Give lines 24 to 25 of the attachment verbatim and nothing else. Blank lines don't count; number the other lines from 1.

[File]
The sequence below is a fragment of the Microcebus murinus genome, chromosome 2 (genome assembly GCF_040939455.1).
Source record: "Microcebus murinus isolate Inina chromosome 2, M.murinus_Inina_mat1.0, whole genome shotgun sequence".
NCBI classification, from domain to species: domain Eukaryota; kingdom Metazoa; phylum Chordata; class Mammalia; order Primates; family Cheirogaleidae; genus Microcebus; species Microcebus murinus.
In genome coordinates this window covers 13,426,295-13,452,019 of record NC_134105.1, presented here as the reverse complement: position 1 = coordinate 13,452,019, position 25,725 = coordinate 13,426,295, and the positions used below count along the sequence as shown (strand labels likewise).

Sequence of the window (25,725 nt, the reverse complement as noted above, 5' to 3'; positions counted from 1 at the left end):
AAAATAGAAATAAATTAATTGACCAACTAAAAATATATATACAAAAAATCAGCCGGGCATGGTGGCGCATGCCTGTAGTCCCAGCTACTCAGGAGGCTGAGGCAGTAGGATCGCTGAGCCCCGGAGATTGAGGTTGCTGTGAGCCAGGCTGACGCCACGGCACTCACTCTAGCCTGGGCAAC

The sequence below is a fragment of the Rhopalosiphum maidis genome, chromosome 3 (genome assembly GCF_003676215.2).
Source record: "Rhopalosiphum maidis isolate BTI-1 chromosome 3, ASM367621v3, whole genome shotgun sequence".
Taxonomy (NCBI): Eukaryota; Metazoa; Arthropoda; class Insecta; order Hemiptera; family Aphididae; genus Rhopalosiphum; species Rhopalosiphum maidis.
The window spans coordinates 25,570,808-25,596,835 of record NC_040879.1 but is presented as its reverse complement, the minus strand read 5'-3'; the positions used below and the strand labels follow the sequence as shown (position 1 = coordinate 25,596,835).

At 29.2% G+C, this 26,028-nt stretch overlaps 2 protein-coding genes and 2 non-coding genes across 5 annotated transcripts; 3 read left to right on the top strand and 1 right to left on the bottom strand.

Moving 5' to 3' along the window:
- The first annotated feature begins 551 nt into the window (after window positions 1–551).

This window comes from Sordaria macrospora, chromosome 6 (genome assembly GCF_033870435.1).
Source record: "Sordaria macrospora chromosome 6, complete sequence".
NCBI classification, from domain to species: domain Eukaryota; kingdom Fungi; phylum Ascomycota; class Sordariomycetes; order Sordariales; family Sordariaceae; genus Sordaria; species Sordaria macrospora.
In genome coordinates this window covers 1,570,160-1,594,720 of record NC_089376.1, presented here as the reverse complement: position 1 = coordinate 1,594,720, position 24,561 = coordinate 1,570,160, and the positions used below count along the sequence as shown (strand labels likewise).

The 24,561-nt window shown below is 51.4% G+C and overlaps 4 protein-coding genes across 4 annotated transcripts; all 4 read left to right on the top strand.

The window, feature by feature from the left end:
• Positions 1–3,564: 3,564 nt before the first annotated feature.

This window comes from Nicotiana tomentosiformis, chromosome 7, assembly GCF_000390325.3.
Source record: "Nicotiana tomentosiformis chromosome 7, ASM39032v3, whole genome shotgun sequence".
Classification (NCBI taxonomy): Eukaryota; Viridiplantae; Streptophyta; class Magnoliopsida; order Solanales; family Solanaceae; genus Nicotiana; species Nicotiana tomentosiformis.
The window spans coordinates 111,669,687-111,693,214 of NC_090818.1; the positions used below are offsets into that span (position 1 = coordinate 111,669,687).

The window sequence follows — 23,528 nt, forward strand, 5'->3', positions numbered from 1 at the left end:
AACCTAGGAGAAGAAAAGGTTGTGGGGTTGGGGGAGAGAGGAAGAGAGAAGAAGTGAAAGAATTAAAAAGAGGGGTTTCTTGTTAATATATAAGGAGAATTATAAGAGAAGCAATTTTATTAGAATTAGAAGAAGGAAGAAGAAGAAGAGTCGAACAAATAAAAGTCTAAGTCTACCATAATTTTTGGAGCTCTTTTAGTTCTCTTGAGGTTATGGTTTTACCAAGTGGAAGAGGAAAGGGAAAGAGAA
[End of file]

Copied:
The window spans coordinates 111,669,687-111,693,214 of NC_090818.1; the positions used below are offsets into that span (position 1 = coordinate 111,669,687).

The window sequence follows — 23,528 nt, forward strand, 5'->3', positions numbered from 1 at the left end: